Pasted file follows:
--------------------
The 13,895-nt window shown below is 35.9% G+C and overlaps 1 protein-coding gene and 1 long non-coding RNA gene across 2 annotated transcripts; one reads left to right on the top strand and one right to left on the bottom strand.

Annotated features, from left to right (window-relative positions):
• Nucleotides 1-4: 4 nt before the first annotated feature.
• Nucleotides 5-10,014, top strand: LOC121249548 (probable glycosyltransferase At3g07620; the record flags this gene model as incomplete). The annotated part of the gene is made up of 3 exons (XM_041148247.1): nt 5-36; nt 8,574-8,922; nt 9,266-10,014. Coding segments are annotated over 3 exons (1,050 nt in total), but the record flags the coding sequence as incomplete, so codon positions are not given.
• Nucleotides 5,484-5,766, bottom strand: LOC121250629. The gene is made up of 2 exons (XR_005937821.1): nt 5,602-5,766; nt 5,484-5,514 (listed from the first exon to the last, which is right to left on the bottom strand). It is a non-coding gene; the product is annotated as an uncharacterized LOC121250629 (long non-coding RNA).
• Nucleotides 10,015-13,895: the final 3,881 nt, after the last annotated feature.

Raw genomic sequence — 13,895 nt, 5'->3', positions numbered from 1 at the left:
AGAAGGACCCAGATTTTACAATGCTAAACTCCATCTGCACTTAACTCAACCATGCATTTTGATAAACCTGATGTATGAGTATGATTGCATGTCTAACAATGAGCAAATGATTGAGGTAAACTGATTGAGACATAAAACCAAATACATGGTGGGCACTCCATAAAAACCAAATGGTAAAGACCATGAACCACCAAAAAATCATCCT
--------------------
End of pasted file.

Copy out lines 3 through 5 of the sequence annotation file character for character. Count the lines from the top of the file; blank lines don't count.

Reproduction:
• Nucleotides 1-4: 4 nt before the first annotated feature.
• Nucleotides 5-10,014, top strand: LOC121249548 (probable glycosyltransferase At3g07620; the record flags this gene model as incomplete). The annotated part of the gene is made up of 3 exons (XM_041148247.1): nt 5-36; nt 8,574-8,922; nt 9,266-10,014. Coding segments are annotated over 3 exons (1,050 nt in total), but the record flags the coding sequence as incomplete, so codon positions are not given.
• Nucleotides 5,484-5,766, bottom strand: LOC121250629. The gene is made up of 2 exons (XR_005937821.1): nt 5,602-5,766; nt 5,484-5,514 (listed from the first exon to the last, which is right to left on the bottom strand). It is a non-coding gene; the product is annotated as an uncharacterized LOC121250629 (long non-coding RNA).